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I need to mass-correct large amounts of documents in German. I need to handle several hundred pages of text. I have written a macro to do mass find-and-replace operations on common spelling mistakes.

I need to find a way to correct the common typing ERror where the SEcond CHaracter is CApitalized ALthough it Should Not Be.

Is there a wild card search I can use to replace all occurrences of the mis-capitalized second character in a word with the lower-case counterpart?

Could this wildcard account for the fact that abbreviations should not be changed?

I suppose one could pull something like this off with RegEx. I'd also be willing to use a third party tool or an editor with this macro capability.

A web search did not do much good, I cannot seem to find the correct combination of search terms.


Example:

  • Before: This is a TExt with FAlse CApitalization. The company ABC should not be affected, nor should US. And: TGIF.
  • After: This is a Text with False Capitalization. The company ABC should not be affected, nor should US. And: TGIF

Excuse my frequent edits, but after some head-scratching and reading the Word manual I managed to create a wild card that would find a reasonably large subset of misspelled words.

<[A-Z][A-Z][a-z][a-z]

It will find words like CApital and SMall but not UPS or HBO (not affiliated). Unfortunately, the replace field does not handle Regex. I am still looking for a method that will replace the misbehaving word with the correct spelling.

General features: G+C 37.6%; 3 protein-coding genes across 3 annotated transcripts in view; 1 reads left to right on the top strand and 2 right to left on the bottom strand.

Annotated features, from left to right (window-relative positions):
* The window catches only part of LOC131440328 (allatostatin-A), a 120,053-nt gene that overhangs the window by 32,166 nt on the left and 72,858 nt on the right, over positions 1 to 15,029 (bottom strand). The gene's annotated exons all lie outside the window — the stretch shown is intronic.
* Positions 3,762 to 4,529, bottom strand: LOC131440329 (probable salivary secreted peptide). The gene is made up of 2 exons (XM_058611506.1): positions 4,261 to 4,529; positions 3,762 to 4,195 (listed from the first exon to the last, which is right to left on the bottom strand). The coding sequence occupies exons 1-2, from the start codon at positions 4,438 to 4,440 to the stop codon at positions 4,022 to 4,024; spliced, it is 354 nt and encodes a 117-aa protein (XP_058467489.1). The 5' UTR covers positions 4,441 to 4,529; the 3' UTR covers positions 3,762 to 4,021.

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2 Answers 2

I'm not sure about the handling of acronyms but Word 2007 (and potentially earlier) has a way to cycle through the main types of capitalization.

Select a block of text then press Shift+F3

This will cycle through the following:

  • First letter capitalized

  • Every Word Capitalized

  • all words lower case

As I mentioned I do not know how well this deals with acronyms though.

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It still works in Word 2010, I know about this. But there are hundreds of pages of text and it is just impractical that I do them all by hand. –  user 99572 is fine Dec 22 '11 at 0:13
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The 3rd party tool called TextPipe (not affiliated) will let me do just what I need. I have managed to create a filtre after some tweaking. Beware, Windows only and nothing for the faint-of-heart (I haven't seen any GUI this ugly recently, and it's developer-oriented, so expect a steep learning curve). It is rather powerful, though.

I suppose something like this could also be pulled off for free with a VBA or RegEx script - of the sort:

1. Find all words that match these criteria
2. Convert all these words to uppercasefirst (uncapitalize them, after that recapitalize)

Feel free to disagree and provide a better solution or a freeware.

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